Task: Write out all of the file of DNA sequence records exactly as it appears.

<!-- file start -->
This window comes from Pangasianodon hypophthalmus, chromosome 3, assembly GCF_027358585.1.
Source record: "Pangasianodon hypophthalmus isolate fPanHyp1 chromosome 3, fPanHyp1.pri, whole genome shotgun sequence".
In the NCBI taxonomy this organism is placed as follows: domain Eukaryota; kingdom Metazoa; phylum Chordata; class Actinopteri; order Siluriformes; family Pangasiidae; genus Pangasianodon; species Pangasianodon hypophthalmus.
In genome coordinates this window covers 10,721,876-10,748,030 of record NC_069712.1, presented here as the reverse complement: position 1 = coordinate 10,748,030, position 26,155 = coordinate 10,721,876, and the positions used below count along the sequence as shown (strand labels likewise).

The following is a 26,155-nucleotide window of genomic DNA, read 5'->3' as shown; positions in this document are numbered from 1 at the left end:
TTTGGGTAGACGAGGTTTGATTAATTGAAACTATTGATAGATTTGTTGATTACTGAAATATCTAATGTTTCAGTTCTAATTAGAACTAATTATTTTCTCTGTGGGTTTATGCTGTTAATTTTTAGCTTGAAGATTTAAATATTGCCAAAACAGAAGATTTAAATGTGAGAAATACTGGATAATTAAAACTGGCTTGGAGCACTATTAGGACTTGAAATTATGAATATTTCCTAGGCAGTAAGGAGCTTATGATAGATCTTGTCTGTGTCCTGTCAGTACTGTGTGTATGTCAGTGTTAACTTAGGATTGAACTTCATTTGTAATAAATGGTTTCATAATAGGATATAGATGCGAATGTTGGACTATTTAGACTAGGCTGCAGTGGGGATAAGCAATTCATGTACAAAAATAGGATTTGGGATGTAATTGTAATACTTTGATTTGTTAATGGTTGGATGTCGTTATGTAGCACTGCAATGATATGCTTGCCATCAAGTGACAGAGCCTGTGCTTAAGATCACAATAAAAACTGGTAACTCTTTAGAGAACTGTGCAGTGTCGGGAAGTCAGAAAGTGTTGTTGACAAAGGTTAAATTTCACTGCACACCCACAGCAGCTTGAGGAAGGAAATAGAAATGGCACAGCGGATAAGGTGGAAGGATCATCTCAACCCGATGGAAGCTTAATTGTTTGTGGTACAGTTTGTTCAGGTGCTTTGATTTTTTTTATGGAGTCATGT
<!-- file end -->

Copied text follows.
This window comes from Pangasianodon hypophthalmus, chromosome 3, assembly GCF_027358585.1.
Source record: "Pangasianodon hypophthalmus isolate fPanHyp1 chromosome 3, fPanHyp1.pri, whole genome shotgun sequence".
In the NCBI taxonomy this organism is placed as follows: domain Eukaryota; kingdom Metazoa; phylum Chordata; class Actinopteri; order Siluriformes; family Pangasiidae; genus Pangasianodon; species Pangasianodon hypophthalmus.
In genome coordinates this window covers 10,721,876-10,748,030 of record NC_069712.1, presented here as the reverse complement: position 1 = coordinate 10,748,030, position 26,155 = coordinate 10,721,876, and the positions used below count along the sequence as shown (strand labels likewise).

The following is a 26,155-nucleotide window of genomic DNA, read 5'->3' as shown; positions in this document are numbered from 1 at the left end:
TTTGGGTAGACGAGGTTTGATTAATTGAAACTATTGATAGATTTGTTGATTACTGAAATATCTAATGTTTCAGTTCTAATTAGAACTAATTATTTTCTCTGTGGGTTTATGCTGTTAATTTTTAGCTTGAAGATTTAAATATTGCCAAAACAGAAGATTTAAATGTGAGAAATACTGGATAATTAAAACTGGCTTGGAGCACTATTAGGACTTGAAATTATGAATATTTCCTAGGCAGTAAGGAGCTTATGATAGATCTTGTCTGTGTCCTGTCAGTACTGTGTGTATGTCAGTGTTAACTTAGGATTGAACTTCATTTGTAATAAATGGTTTCATAATAGGATATAGATGCGAATGTTGGACTATTTAGACTAGGCTGCAGTGGGGATAAGCAATTCATGTACAAAAATAGGATTTGGGATGTAATTGTAATACTTTGATTTGTTAATGGTTGGATGTCGTTATGTAGCACTGCAATGATATGCTTGCCATCAAGTGACAGAGCCTGTGCTTAAGATCACAATAAAAACTGGTAACTCTTTAGAGAACTGTGCAGTGTCGGGAAGTCAGAAAGTGTTGTTGACAAAGGTTAAATTTCACTGCACACCCACAGCAGCTTGAGGAAGGAAATAGAAATGGCACAGCGGATAAGGTGGAAGGATCATCTCAACCCGATGGAAGCTTAATTGTTTGTGGTACAGTTTGTTCAGGTGCTTTGATTTTTTTTATGGAGTCATGT